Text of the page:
Any employer-initiated schedule changes, including changes to date or time, that occur after notice is given must be made in writing and employees have the right to decline any changes that would add work hours or additional shifts that were not included in the original schedule. If a worker accepts a schedule change made less than 14 calendar days before the work period, the acceptance must be in writing.
Access to Hours for Current Employees
The ordinance prohibits covered employers from hiring new employees (including contractors and temporary employees) unless they have first offered additional work hours and shifts to current part-time employees. Covered employers only need to offer these open shifts or hours to employees that the employer reasonably determines are qualified to perform the available work. For example, if a covered employer needs a new cashier, the employer would not need to offer those hours to employees who have not been trained in cash handling or in the use of the employer's point-of-sale system. Employers must offer part-time employees only up to the number of hours required to give the part-time employee 35 hours of work in a calendar week.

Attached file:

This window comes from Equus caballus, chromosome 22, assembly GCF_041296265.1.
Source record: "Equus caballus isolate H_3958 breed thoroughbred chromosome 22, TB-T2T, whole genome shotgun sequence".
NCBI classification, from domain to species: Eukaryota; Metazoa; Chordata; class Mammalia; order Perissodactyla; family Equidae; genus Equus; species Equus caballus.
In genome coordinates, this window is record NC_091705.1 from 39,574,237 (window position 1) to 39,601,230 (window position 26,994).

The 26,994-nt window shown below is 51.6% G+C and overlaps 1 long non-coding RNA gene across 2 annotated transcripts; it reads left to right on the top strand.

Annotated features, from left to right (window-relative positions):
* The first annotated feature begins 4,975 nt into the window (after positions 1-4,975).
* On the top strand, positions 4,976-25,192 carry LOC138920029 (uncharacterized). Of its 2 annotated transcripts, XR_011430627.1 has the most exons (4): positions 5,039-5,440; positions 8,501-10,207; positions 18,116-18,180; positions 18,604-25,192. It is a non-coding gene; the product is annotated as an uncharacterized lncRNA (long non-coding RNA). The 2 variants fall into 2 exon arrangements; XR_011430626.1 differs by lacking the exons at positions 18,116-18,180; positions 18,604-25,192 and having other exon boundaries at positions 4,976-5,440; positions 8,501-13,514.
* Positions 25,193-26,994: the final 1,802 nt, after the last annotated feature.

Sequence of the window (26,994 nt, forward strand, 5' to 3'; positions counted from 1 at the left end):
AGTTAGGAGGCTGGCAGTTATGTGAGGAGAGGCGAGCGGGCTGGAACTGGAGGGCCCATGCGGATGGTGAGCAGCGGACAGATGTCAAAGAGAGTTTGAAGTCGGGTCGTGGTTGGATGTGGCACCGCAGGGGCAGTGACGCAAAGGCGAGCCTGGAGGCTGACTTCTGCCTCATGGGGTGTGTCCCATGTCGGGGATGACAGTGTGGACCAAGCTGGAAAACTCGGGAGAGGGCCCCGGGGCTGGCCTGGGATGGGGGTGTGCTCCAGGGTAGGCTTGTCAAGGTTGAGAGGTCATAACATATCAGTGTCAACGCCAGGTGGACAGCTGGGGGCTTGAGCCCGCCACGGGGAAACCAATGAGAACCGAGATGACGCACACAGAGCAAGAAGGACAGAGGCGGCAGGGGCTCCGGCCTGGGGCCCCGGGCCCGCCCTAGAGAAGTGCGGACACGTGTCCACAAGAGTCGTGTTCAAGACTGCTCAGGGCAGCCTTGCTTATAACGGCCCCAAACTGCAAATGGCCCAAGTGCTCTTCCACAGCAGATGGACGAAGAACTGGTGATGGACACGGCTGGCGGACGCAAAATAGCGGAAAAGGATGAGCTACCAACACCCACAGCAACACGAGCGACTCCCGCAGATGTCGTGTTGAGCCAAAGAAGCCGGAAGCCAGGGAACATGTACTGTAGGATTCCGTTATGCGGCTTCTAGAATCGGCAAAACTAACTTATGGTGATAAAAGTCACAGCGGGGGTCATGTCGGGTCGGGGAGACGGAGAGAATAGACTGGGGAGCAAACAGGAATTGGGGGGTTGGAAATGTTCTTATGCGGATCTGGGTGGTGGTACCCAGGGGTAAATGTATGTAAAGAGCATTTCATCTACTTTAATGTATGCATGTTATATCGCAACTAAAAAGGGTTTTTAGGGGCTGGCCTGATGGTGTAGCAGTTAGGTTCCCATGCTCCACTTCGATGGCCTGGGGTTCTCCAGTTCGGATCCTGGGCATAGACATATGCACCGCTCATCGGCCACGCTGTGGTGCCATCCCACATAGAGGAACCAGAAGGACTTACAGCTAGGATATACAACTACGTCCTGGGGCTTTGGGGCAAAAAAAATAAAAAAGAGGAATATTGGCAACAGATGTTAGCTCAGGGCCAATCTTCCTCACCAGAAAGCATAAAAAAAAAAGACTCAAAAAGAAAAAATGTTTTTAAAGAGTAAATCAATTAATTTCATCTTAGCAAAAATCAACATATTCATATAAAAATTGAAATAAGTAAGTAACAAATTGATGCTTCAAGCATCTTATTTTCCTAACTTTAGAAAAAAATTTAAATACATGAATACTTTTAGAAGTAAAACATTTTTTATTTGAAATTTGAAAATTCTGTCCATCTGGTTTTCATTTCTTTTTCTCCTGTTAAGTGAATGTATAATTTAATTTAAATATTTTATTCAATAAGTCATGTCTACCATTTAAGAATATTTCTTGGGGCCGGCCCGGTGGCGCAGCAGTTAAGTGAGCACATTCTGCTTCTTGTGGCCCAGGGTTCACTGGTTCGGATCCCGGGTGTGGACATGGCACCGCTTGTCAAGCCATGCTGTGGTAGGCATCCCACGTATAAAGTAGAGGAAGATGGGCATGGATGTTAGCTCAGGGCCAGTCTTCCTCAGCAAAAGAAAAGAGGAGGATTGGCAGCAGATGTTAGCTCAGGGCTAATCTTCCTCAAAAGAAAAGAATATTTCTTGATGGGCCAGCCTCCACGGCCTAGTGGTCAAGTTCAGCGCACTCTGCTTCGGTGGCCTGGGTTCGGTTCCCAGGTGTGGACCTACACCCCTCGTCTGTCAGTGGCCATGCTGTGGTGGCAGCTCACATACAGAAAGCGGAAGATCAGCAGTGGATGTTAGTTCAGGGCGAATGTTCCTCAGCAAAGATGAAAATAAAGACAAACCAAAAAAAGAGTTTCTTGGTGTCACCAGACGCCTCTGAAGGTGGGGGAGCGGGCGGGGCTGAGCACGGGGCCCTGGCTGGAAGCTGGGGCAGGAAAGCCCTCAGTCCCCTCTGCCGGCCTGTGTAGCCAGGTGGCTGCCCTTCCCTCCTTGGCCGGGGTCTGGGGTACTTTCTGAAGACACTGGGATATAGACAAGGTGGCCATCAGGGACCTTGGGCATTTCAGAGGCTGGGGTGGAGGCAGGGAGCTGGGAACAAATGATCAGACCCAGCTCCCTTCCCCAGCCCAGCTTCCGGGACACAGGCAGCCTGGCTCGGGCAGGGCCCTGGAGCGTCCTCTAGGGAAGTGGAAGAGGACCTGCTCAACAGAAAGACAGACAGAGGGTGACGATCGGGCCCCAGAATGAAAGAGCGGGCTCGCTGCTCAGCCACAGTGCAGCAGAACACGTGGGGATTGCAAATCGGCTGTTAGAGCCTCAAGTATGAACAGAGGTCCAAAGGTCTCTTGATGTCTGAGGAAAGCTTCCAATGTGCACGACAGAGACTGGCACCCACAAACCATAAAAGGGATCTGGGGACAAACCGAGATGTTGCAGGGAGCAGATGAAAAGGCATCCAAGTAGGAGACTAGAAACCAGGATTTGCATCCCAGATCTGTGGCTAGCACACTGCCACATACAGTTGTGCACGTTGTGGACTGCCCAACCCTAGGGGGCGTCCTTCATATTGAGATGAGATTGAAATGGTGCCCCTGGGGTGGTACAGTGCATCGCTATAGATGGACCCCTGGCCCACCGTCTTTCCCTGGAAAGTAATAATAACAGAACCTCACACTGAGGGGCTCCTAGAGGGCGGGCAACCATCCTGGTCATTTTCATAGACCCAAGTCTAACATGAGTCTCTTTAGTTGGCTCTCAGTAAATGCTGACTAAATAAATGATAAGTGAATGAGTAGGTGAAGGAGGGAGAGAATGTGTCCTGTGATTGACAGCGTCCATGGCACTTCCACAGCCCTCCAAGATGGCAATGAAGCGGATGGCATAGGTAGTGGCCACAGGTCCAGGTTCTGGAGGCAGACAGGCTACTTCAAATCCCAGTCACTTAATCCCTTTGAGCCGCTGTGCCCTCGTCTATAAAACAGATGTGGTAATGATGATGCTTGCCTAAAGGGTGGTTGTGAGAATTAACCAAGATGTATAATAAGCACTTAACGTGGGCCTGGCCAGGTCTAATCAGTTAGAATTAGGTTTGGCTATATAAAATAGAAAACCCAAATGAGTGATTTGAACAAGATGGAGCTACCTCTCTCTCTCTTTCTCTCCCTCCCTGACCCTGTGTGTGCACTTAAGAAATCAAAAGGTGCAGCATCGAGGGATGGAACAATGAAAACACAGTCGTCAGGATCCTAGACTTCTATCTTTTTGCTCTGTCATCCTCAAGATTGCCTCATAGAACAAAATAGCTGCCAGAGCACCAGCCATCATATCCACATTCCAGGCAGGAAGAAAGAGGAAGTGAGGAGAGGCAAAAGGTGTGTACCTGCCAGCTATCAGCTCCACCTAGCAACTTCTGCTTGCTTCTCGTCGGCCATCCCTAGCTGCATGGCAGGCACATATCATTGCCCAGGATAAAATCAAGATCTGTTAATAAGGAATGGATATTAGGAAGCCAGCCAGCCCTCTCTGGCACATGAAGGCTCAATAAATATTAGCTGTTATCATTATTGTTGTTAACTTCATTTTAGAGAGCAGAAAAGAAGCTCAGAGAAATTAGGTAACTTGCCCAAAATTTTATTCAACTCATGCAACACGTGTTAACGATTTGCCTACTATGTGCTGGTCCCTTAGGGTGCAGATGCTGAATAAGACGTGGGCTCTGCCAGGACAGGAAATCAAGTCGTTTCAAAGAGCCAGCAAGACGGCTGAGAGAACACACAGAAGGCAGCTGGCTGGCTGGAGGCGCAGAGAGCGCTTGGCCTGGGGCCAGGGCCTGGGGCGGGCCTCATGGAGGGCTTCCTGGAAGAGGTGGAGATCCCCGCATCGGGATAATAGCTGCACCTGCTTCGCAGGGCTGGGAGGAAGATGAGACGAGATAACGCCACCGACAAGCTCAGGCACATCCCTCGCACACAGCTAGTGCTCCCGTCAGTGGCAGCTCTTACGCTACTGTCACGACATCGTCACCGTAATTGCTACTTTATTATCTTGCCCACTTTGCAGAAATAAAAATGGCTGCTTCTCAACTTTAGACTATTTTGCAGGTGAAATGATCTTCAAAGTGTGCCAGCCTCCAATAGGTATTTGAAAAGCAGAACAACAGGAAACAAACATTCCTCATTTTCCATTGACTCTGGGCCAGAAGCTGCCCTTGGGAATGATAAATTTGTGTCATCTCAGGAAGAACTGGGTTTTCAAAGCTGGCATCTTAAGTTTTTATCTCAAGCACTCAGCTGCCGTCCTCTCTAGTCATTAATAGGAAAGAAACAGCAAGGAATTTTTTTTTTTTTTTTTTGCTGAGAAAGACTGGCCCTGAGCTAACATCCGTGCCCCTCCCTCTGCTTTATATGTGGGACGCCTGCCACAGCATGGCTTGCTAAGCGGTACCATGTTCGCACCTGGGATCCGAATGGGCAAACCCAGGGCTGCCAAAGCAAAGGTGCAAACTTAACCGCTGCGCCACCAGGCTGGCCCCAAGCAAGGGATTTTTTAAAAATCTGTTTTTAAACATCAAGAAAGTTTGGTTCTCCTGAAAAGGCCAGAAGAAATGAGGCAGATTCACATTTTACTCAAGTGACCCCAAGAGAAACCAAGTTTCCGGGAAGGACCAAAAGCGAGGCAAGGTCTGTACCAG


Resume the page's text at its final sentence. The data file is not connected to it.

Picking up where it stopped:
For additional work for an expected duration of more than two weeks, the part-time employee will have 72 hours to accept the additional hours, after which time the employer may hire new employees to work the additional hours. If the expected duration of additional work is two weeks or less, part-time employees will have 24 hours to accept the additional hours.
Premium Pay for Work Schedule Changes
The ordinance also requires covered employers to issue premium pay whenever they change an employee's schedule. When the schedule changes with less than 14 days' notice but more than 24 hours' notice, the employer owes the employee one additional hour of pay at the employee's regular rate of pay. Changes made with less than 24 hours' notice will result in premium pay of either: (i) four hours or the number of hours in the employee's scheduled shift, whichever is less, when hours are canceled or reduced; (ii) one hour of predictability pay for all other changes.
Premium pay is not required if: